Water shut off valve leaks under kitchen sink

Discussion in 'Plumbing Forum, Professional & DIY Advice' started by ryan_siefring23, Aug 26, 2008.

  1. ryan_siefring23

    ryan_siefring23 Engineer


    I've got a leaky valve under my kitchen sink. I was going to replace the faucet and I first tried to see if I could hot water shut off valve to close. When I turned the knob it started leaking out the valve stem.

    I need to decide what to do next. Their is quite a bit of lime build up around the threads on this valve, looks like it leaked a lot in the past. I can either replace the valve with a new 1/4 turn valve or I can try and just replace the washer on the leaky valve. What do you suggest?

    If I replace the valve, I need to get the lime off. Any suggestions on this?

    Also, The whole house has these crappy valves installed. Would it be worth my time to just install new valves in the rest of the house or should I just shut off the whole house water supply each time I need to fix something.

    Thanks for your help,
    Last edited: Aug 26, 2008
  2. jadnashua

    jadnashua Retired Defense Industry Engineer xxx

    New England
    Replace the whole valve...do it as you need to do maintenance or notice leaking. I'd also consider relacing those on the toilets, since of the things in the house, they usually need the most maintenance and its much nicer to only have that thing off verses the whole house while you fix it or run out for parts. It's possible that just tightening the packing nut you might stop the leak, but that also makes it harder to turn, and the valve seat and washer is probably shot if it is that old, so it would leak and not shut off completely anyways.
  3. Mort

    Mort New Member

    When I found one valve in need of replancement I figured the rest couldn't be far behind. Since they're largely in locations that don't get seen everyday, the chance for a leak going unnoticed seemed not worth taking. I just had everything replaceed at once with the 1/4 turn ball type valves. The plumber was a little creaky afterwards but his pockets were heavier.:D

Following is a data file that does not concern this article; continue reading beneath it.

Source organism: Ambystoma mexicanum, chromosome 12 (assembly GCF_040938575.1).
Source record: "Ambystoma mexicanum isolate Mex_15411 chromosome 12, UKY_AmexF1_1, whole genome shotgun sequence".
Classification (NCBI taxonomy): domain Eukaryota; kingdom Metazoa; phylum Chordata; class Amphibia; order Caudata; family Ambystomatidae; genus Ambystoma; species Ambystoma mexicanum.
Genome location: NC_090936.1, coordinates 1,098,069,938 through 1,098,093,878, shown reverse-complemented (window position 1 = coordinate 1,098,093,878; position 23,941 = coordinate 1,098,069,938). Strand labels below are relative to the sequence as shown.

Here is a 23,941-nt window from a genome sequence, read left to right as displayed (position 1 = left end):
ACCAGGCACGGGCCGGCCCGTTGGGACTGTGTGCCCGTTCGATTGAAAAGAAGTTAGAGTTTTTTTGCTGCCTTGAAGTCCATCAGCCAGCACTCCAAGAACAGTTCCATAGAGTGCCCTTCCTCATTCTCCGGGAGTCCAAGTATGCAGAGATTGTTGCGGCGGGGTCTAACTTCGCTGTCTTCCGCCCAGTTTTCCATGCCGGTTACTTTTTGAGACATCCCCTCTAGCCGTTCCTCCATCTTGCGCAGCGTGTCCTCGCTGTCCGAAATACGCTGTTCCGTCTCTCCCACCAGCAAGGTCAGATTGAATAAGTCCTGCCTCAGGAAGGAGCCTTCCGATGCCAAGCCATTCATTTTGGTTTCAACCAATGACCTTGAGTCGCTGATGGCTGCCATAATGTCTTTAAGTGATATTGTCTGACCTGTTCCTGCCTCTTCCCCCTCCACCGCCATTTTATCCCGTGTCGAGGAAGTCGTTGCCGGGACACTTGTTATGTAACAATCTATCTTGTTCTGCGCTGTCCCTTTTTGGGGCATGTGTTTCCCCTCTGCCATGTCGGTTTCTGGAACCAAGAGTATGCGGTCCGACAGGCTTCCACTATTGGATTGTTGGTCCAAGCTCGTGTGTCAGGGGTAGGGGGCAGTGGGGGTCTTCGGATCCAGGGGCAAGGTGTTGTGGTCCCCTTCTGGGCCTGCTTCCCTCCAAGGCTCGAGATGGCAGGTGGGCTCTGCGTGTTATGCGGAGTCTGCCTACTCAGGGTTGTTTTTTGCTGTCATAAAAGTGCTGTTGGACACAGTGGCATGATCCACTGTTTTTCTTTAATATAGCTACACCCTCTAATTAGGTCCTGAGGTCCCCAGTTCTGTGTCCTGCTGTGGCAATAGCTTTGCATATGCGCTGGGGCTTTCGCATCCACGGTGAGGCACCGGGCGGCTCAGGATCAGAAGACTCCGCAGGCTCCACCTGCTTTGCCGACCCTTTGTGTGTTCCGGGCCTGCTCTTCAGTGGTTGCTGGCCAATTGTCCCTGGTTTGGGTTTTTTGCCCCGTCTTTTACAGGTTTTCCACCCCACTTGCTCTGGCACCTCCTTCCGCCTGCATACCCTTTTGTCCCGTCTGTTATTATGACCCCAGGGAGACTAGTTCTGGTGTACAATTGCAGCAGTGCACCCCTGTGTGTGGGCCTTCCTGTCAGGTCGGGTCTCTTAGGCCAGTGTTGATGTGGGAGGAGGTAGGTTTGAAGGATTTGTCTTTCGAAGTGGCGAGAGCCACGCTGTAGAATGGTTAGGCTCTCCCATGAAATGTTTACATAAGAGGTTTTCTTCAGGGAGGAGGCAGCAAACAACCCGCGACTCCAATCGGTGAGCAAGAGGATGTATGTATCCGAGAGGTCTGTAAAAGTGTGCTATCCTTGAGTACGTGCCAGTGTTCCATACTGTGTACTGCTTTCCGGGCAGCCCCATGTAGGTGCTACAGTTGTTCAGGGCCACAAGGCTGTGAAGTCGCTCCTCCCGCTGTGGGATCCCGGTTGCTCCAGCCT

For a DIY, I would guess that a CLR type product or maybe just vinegar would disolve the lime deposits.

  4. Southern Man

    Southern Man DIY Hillbilly

    North Carolina
    Take a small wrench and tighten up the nut below the stem to tighten the packing. Tighten just enough so it stops leaking, then an iddy bitty bit more. Clean up the area, dry it real well, then place a paper towel under the valve so you can check back a few hours later to make sure the leak is fixed.

    All valves, especially these little valves should be "exercised" by turning them in, then back out, on an annual basis. More often if you have hard water. If you can’t turn them off then the lime has built up internally and it has to be replaced.
  5. ryan_siefring23

    ryan_siefring23 Engineer


    Tightening up the packing nut did the job. That's all I needed to do. Thanks for your help. I tired to replace the valve, but I couldn't get it off. I'll just need to shut off the house water supply if I ever need to do any work on that faucet again.

  6. kingsotall

    kingsotall Plunger/TurdPuncher

    Will be a perfect time (house water shut-off for sink repairs) to then replace that valve, too.
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